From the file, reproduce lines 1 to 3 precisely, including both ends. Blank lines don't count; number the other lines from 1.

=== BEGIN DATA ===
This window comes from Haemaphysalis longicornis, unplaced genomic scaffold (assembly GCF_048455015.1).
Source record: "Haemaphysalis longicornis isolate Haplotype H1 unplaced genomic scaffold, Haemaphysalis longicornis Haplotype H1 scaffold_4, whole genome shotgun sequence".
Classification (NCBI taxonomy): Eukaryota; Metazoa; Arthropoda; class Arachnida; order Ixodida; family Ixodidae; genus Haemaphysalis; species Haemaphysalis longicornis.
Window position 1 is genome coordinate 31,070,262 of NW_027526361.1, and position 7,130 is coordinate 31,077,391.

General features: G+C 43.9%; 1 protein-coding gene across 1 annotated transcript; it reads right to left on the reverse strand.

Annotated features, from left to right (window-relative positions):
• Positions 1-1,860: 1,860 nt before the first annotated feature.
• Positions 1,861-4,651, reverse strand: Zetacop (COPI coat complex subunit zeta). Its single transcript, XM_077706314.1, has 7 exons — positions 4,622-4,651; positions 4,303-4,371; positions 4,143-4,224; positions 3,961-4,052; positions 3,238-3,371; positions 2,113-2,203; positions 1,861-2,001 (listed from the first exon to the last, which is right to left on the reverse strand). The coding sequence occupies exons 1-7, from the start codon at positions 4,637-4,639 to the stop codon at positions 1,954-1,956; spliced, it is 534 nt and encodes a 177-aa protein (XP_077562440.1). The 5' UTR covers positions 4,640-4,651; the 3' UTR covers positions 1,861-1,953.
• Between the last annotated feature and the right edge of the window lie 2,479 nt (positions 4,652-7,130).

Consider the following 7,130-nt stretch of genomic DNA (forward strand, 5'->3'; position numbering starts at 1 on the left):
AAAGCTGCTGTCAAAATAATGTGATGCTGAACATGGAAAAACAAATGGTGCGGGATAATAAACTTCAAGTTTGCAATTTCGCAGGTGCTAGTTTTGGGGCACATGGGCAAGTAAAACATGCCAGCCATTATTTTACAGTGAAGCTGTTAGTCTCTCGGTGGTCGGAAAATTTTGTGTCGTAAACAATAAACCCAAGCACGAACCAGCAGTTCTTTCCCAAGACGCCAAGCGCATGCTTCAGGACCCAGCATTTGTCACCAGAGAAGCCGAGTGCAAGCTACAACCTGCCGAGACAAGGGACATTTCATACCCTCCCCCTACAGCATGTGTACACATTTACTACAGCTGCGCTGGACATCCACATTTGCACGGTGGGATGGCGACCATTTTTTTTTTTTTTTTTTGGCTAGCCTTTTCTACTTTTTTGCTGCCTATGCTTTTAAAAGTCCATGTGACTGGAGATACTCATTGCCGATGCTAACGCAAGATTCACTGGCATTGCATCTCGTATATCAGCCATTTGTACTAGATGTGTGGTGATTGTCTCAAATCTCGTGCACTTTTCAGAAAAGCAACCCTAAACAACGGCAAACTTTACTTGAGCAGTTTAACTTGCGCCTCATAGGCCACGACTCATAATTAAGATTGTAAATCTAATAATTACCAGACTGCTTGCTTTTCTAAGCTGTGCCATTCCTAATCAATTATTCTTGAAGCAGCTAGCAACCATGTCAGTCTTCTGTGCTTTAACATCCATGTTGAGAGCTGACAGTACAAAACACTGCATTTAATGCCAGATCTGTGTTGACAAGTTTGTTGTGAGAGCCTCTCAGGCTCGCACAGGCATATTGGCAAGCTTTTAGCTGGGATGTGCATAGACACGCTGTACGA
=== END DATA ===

This window comes from Haemaphysalis longicornis, unplaced genomic scaffold (assembly GCF_048455015.1).
Source record: "Haemaphysalis longicornis isolate Haplotype H1 unplaced genomic scaffold, Haemaphysalis longicornis Haplotype H1 scaffold_4, whole genome shotgun sequence".
Classification (NCBI taxonomy): Eukaryota; Metazoa; Arthropoda; class Arachnida; order Ixodida; family Ixodidae; genus Haemaphysalis; species Haemaphysalis longicornis.